This Neighborhood.

I'm back in my old neighborhood, the place where I grew up and lived the better part of my life.  My daughter was watching a cartoon with my mother, my son was rocking to sleep with his dad.  Everyone was taken care of, so I used the opportunity to take a walk to the lake and watch the sun set.

The neighborhood is beautiful and simple.  Humble Cape Cods and ranch homes line the streets where well-tended lawns seem to glisten.  Cars parked along the street are unlocked, their windows are down.  There are no sidewalks, but you can walk in the streets with no worry.  It's a quiet neighborhood, a slow neighborhood.

Down at the lake, I sit at a bench.  Long grasses flow in the breeze before me, and the sun glows like a golden lamp in the sky.  The lake moves gently and constantly, reflecting the light like drops of golden oil floating on the surface.  I am a alone, but there are other people watching the sun.  Everyone is content to sit in silence, to simply watch the earth slowly turn and welcome the evening.  I am sure that my blood nourished a mosquito or two, but they take very little and I have much to share.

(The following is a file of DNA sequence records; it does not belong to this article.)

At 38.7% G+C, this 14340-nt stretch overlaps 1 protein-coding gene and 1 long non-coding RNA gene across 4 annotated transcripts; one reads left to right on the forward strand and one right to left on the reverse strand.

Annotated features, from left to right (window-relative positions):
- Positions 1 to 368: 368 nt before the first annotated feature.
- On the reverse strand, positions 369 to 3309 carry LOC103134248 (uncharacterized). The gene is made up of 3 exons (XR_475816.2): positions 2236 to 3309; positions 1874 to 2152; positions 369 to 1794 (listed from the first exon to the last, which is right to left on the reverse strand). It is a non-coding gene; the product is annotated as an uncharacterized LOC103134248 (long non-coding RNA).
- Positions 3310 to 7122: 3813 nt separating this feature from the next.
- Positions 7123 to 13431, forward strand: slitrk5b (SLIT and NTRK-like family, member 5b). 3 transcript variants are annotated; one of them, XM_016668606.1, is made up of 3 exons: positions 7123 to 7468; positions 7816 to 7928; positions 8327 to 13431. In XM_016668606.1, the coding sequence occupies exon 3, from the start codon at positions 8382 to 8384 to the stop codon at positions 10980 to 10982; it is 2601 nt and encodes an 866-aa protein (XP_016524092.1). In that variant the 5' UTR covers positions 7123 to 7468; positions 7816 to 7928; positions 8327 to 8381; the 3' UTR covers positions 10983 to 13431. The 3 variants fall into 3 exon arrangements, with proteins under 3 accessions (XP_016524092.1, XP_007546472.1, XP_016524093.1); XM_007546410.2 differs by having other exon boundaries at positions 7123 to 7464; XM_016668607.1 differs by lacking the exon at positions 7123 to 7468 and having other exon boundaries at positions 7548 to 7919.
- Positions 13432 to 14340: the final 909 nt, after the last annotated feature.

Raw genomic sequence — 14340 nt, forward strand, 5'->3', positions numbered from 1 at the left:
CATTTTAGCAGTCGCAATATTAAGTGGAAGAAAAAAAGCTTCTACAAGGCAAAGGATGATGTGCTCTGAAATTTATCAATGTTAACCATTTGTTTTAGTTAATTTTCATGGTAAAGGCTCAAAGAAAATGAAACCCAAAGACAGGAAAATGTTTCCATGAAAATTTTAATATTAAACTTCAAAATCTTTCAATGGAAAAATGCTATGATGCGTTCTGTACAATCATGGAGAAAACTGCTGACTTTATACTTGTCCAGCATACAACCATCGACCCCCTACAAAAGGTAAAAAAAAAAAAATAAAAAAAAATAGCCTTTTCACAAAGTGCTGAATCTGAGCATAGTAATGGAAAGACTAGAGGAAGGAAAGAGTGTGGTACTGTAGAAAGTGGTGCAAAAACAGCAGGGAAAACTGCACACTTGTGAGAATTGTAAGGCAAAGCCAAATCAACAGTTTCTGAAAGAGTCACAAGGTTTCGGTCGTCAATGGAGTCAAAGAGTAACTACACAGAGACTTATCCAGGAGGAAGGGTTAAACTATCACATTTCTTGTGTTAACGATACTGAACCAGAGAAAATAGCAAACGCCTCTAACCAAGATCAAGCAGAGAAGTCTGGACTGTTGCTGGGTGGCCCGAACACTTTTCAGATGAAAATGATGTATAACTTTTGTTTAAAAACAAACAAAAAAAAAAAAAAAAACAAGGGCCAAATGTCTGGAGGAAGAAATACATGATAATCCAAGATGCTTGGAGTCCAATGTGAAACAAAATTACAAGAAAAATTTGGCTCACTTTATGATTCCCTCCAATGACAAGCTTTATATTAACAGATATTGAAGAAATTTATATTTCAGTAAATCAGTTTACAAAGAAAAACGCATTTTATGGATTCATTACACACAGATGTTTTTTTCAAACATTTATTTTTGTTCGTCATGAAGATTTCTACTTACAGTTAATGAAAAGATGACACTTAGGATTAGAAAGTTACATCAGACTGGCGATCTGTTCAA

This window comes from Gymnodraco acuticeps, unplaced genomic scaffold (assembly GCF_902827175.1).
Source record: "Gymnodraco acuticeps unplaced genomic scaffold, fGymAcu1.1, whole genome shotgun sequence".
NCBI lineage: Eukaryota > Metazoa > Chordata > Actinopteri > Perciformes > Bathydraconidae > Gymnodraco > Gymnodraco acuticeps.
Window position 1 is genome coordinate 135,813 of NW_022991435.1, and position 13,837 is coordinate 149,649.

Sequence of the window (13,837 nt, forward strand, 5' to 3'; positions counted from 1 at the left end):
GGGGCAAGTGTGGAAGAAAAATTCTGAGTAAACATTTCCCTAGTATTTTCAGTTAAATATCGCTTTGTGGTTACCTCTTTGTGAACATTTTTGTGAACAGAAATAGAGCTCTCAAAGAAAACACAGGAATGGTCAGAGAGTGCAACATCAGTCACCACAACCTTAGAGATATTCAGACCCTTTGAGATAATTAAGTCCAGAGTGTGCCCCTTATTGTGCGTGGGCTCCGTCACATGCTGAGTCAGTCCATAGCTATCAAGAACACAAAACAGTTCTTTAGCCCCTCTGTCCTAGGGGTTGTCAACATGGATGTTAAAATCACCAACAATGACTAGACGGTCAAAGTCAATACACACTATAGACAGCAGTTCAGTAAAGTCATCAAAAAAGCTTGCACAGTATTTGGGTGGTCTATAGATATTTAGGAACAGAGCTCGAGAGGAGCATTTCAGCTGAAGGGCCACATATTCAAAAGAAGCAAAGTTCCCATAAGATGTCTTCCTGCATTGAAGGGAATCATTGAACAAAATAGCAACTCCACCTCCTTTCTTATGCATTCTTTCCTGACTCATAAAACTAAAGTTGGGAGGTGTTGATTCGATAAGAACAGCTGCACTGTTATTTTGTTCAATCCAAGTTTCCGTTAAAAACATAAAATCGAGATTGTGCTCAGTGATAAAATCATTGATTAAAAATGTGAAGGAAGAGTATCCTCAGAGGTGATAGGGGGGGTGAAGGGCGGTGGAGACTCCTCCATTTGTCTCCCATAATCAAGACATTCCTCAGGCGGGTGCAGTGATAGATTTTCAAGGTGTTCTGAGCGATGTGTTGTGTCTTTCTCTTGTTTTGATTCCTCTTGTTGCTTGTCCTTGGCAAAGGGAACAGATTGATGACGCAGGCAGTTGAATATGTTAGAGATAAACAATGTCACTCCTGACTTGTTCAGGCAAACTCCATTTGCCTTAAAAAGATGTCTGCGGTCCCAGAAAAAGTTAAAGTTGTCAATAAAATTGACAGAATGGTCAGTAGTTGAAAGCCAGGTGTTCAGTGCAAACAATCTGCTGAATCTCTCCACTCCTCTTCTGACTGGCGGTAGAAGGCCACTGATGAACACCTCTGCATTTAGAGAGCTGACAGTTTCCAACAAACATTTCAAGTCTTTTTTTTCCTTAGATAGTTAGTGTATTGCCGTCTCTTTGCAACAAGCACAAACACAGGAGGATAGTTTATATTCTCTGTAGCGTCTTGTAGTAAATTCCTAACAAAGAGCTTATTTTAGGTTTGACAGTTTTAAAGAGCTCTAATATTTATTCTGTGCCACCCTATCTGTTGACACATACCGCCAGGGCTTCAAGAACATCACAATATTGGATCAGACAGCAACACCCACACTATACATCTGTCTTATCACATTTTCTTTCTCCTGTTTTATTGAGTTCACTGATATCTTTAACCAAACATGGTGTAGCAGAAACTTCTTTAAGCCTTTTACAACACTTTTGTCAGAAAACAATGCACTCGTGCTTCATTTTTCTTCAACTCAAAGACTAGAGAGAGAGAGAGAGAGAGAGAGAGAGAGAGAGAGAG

Soon, the black trees of Presque Isle in the distance swallowed the sun, and following it, a slow exodus of people.  Some walked away.  Some rode their bikes up the steep hill.  Others hopped back into their cars, to drive to some other neighborhood not quite as blessed as this one to have such an unfettered view.

A purple tulip shoots proudly among a small garden of yellow and pink flowers; a robin with her beak full of worms bobs her head into the dirt for another.  Lights start to come on in living room windows.  A man stands in his garage with a beer, talking to a friend out of my view.

It is a safe neighborhood, a peaceful neighborhood.  A neighborhood of working families proud of their homes.  Some yards are full of decorations with no worry of vandalism or theft.  People walk the streets after dark.  As I head home, two young boys are playing a simple game of basketball in the park.  One stops and waves at me, and happily says "Hello."  I wave back with a smile.  They are quiet, respectful.

Soon, I come back up to the house where I grew up.  It looks like the other homes around it, but different.  The front yard is littered with white petals delicately fallen from small flowering trees; a lilac bush peeking around the side of the house sends a sweet smell through the air.  I will never see this house as anything other than my home.  This neighborhood will always be the ideal in my mind.

Who can blame me?

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"Your worst enemy cannot harm you as much as your own unguarded thoughts." - Buddha